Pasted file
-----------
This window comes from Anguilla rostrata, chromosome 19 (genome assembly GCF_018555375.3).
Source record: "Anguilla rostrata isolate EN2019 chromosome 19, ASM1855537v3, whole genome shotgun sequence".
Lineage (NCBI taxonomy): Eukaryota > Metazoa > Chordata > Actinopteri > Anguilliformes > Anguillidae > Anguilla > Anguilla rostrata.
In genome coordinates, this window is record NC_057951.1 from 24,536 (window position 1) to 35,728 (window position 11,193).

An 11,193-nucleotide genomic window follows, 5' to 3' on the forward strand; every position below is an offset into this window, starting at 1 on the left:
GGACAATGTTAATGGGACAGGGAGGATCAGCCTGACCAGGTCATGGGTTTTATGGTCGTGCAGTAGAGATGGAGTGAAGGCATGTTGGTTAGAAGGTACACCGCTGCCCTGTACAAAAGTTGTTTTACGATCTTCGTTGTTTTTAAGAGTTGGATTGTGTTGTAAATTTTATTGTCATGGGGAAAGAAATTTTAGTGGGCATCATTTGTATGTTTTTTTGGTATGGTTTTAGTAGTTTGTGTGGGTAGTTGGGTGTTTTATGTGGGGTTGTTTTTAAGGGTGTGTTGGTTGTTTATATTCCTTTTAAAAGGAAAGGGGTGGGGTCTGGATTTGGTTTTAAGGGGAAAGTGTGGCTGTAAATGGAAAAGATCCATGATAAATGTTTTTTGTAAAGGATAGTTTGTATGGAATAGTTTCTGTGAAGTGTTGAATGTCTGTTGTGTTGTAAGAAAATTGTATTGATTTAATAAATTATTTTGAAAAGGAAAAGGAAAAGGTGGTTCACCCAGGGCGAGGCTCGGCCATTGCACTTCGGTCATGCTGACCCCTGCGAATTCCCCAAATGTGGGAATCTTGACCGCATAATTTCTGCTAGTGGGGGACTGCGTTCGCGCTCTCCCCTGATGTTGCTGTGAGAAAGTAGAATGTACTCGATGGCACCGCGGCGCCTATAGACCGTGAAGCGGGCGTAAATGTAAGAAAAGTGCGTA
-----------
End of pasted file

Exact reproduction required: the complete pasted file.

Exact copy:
This window comes from Anguilla rostrata, chromosome 19 (genome assembly GCF_018555375.3).
Source record: "Anguilla rostrata isolate EN2019 chromosome 19, ASM1855537v3, whole genome shotgun sequence".
Lineage (NCBI taxonomy): Eukaryota > Metazoa > Chordata > Actinopteri > Anguilliformes > Anguillidae > Anguilla > Anguilla rostrata.
In genome coordinates, this window is record NC_057951.1 from 24,536 (window position 1) to 35,728 (window position 11,193).

An 11,193-nucleotide genomic window follows, 5' to 3' on the forward strand; every position below is an offset into this window, starting at 1 on the left:
GGACAATGTTAATGGGACAGGGAGGATCAGCCTGACCAGGTCATGGGTTTTATGGTCGTGCAGTAGAGATGGAGTGAAGGCATGTTGGTTAGAAGGTACACCGCTGCCCTGTACAAAAGTTGTTTTACGATCTTCGTTGTTTTTAAGAGTTGGATTGTGTTGTAAATTTTATTGTCATGGGGAAAGAAATTTTAGTGGGCATCATTTGTATGTTTTTTTGGTATGGTTTTAGTAGTTTGTGTGGGTAGTTGGGTGTTTTATGTGGGGTTGTTTTTAAGGGTGTGTTGGTTGTTTATATTCCTTTTAAAAGGAAAGGGGTGGGGTCTGGATTTGGTTTTAAGGGGAAAGTGTGGCTGTAAATGGAAAAGATCCATGATAAATGTTTTTTGTAAAGGATAGTTTGTATGGAATAGTTTCTGTGAAGTGTTGAATGTCTGTTGTGTTGTAAGAAAATTGTATTGATTTAATAAATTATTTTGAAAAGGAAAAGGAAAAGGTGGTTCACCCAGGGCGAGGCTCGGCCATTGCACTTCGGTCATGCTGACCCCTGCGAATTCCCCAAATGTGGGAATCTTGACCGCATAATTTCTGCTAGTGGGGGACTGCGTTCGCGCTCTCCCCTGATGTTGCTGTGAGAAAGTAGAATGTACTCGATGGCACCGCGGCGCCTATAGACCGTGAAGCGGGCGTAAATGTAAGAAAAGTGCGTA